Baltimore City College’s First African American Women’s Debate Team Wins National Championship

by Gee NY

This Baltimore City College High School dynamic debate duo has a lot to celebrate. After competing in the National Catholic Forensic League’s Grand National Tournament in Chicago during Memorial Day weekend, Nevaeh Rita Sencion and Saidah Ervin made history, and now they have the trophies to prove it!

As the first African American women to win the policy debate tournament in the competition, the ladies feel confident that all of their hard work and dedication to the subject paid off in the end.

“They announced second place first, and we heard the other team. We were both just like in shock,” said Ervin. “Like we knew we had it in us, but like being able to hear in front of a room that big and hearing all the cheers for us is a really, really big feeling.”

Going up against some of the most esteemed speech and debate teams in the nation, Sencion and Ervin stood their ground, participating in five debates over two days, each being two hours in length.

Moreover, through hard work and perseverance, the ladies knocked the top-ranked high school policy debate team in the country out of the competition by one vote.

Their topic included the following: “United States federal government should substantially increase fiscal redistribution by providing a federal jobs guarantee, increasing social security, and/or providing a basic income. I think that’s the exact way it’s said in the policy,” said Ervin.

Although the process of tapping into a subject with so many layers was intense, and at times during the competition they felt exhausted and scared, the pair leaned on one another in moments when they wanted to give up.

“I felt we started to believe in ourselves a little more and believe that we could make it to the end,” said Sencion.

They prepared various speeches for the competition. Some even included poetry, making the win that much more significant in the end.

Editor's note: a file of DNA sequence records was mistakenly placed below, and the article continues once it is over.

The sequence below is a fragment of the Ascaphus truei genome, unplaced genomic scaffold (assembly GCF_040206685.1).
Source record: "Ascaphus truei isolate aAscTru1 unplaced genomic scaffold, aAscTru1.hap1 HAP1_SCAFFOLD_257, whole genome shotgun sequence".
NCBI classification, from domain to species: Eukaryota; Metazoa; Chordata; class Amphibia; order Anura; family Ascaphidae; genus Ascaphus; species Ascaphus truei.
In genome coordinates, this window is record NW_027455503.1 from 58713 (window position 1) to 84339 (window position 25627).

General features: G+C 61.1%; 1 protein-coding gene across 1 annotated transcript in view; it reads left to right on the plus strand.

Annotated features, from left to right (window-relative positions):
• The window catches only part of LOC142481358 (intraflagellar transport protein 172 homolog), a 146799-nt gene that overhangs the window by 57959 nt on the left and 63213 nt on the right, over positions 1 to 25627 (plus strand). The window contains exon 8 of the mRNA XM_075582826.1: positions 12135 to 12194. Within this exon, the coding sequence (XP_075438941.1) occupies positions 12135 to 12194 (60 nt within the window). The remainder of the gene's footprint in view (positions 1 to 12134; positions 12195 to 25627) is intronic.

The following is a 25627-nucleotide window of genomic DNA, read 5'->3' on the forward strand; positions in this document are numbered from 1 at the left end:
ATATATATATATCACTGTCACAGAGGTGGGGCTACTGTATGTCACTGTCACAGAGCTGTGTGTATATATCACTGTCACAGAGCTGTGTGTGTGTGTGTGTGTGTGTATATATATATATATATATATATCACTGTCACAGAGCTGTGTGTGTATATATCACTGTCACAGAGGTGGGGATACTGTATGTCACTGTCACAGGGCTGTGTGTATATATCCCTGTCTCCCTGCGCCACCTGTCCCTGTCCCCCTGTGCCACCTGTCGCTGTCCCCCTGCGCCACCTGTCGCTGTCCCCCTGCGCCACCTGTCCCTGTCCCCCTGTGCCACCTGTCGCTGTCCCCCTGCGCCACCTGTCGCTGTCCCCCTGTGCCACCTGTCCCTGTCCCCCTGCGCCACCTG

“We have the very unique responsibility – and almost indebtedness – to other Black debaters, other Black programs, the legacy of Black debate that’s come before us that has opened the doors for us to be able to continue to advocate for ourselves, for our communities,” Sencion said. “We talk not just about the policies but about being students in inner-city Baltimore and being Black women in this activity.”

Both students have been on debate teams since middle school, and as they prepare to graduate high school in the coming weeks, Sencion and Ervin are excited to serve as role models for the new generation of girls who look like them and share their passion for debate.

“I like arguing,” Ervin noted. “I wanna be a lawyer. And I really like research. Research is one of my favorite things to do. Daniels always says that debate is a competitive research activity.”

As the director of speech and debate at City College, Patrick Daniels has led BCC’s Speech and Debate Society for more than 20 years. He reiterated the importance of a win like this for not only his students but Baltimore schools overall.

“It’s an amazing accomplishment,” said Daniels. “Not only for the city of Baltimore but for the debate community to offer change and have a vision for the future beyond the traditional vision of debate being an all-white, all-male activity.”

After graduation, Ervin and Sencion will continue their debate careers in college.

Sencion credits the debate team as the vehicle for opening up opportunities for them to pursue higher education. She will attend Wake Forest University on a full debate scholarship.

Ervin will head to the University of Kentucky as a leadership scholar. Ultimately, however, the goal is to return to their roots as coaches and judges for BCC’s Speech and Debate Society.

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